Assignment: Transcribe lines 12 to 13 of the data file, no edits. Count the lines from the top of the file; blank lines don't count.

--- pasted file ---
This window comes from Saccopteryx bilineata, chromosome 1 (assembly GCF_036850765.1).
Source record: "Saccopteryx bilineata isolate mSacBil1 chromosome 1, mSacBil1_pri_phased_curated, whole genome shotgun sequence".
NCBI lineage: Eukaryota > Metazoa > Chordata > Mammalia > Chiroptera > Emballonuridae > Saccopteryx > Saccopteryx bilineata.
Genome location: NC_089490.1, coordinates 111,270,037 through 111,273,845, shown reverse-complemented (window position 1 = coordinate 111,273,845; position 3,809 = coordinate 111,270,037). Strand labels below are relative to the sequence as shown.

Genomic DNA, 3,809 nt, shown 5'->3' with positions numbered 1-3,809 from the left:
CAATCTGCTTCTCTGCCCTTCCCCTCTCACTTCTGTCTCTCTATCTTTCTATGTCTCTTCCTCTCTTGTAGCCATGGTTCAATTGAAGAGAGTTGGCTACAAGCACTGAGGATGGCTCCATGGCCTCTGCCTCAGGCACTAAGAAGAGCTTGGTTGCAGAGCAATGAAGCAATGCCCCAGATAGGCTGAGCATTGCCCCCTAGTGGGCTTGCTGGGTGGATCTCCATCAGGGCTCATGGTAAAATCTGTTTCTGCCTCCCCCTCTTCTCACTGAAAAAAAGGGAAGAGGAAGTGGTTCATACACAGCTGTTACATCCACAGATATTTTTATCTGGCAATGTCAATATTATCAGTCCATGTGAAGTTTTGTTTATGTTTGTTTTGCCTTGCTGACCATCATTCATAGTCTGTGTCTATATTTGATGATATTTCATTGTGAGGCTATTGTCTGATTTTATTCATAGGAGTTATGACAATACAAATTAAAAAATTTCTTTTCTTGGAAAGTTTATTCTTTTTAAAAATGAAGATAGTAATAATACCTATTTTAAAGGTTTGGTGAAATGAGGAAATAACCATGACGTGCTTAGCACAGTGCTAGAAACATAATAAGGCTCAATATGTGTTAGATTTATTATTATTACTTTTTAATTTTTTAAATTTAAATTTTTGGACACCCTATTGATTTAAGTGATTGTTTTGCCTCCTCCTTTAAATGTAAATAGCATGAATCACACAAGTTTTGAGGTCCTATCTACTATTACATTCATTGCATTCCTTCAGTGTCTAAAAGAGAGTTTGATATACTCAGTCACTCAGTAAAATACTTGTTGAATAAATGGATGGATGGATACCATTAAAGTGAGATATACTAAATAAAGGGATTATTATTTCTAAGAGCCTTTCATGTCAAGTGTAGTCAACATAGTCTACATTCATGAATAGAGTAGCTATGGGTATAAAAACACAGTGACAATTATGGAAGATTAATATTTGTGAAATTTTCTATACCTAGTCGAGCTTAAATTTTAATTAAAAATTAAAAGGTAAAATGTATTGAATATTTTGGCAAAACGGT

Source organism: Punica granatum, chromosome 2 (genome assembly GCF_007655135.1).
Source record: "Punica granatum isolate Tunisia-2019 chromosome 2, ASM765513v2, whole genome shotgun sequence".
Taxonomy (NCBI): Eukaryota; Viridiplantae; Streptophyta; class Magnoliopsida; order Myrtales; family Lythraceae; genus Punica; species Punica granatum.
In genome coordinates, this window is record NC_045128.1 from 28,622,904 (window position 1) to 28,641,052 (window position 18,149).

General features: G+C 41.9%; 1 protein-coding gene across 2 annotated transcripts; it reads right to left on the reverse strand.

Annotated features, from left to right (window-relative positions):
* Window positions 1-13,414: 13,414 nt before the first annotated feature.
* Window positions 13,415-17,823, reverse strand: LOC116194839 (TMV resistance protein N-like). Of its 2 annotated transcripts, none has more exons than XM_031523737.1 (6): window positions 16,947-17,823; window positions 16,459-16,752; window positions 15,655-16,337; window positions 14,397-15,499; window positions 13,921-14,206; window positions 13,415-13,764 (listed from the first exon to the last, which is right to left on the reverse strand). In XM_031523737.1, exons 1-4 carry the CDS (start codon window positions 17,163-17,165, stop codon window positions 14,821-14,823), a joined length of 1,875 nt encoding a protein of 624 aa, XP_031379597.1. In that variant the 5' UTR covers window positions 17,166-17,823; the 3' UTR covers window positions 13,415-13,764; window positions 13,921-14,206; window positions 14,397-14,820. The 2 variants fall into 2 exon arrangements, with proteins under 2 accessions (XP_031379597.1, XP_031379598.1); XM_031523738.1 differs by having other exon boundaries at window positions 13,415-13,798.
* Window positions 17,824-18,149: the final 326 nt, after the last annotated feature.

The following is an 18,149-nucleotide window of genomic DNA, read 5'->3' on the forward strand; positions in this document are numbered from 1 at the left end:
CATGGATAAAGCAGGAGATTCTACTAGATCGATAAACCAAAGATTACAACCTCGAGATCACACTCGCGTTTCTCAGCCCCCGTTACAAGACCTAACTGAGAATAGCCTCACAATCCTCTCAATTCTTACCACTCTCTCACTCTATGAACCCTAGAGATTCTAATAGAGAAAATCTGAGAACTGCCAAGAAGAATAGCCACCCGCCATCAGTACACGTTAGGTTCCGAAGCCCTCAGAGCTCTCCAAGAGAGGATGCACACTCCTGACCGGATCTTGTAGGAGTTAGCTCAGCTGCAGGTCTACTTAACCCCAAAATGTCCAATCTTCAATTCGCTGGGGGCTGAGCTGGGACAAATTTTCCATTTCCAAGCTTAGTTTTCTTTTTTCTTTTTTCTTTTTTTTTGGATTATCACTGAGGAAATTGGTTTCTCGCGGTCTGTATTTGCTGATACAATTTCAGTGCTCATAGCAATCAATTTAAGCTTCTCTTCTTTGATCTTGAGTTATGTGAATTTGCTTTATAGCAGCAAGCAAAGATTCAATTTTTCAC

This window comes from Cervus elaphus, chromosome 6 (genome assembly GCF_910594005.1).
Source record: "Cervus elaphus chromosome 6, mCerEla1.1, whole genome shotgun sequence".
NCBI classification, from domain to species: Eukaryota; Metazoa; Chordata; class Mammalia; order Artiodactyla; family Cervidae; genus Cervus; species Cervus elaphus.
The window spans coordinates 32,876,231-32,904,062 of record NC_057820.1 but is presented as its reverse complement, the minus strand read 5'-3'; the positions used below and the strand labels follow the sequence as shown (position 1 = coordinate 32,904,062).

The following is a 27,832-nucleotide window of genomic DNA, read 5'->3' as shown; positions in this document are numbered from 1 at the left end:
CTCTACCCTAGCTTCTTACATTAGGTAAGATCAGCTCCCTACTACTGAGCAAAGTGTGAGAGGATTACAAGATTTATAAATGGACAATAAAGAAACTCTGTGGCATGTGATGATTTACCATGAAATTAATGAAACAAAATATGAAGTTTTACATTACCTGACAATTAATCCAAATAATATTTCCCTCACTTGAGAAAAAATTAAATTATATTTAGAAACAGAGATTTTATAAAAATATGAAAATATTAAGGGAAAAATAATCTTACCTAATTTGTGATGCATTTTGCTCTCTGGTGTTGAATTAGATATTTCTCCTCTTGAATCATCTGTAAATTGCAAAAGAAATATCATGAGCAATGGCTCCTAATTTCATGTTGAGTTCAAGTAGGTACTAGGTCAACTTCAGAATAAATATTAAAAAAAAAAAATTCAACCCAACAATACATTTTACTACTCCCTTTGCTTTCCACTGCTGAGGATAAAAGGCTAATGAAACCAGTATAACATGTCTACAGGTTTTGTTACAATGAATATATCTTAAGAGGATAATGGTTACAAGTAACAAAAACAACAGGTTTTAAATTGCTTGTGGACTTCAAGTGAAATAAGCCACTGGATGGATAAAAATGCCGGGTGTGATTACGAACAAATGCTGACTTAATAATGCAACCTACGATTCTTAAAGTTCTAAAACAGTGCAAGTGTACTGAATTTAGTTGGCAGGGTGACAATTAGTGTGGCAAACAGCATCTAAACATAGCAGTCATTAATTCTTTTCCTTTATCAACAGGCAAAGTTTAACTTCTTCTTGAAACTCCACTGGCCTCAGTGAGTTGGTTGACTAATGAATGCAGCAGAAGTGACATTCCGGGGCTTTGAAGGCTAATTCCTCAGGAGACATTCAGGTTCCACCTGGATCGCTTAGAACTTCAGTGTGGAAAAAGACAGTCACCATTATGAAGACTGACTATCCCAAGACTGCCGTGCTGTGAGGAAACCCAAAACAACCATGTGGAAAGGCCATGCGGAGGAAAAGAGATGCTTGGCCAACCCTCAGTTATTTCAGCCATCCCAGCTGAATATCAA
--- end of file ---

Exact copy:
Annotated features, from left to right (window-relative positions):
* Window positions 1-13,414: 13,414 nt before the first annotated feature.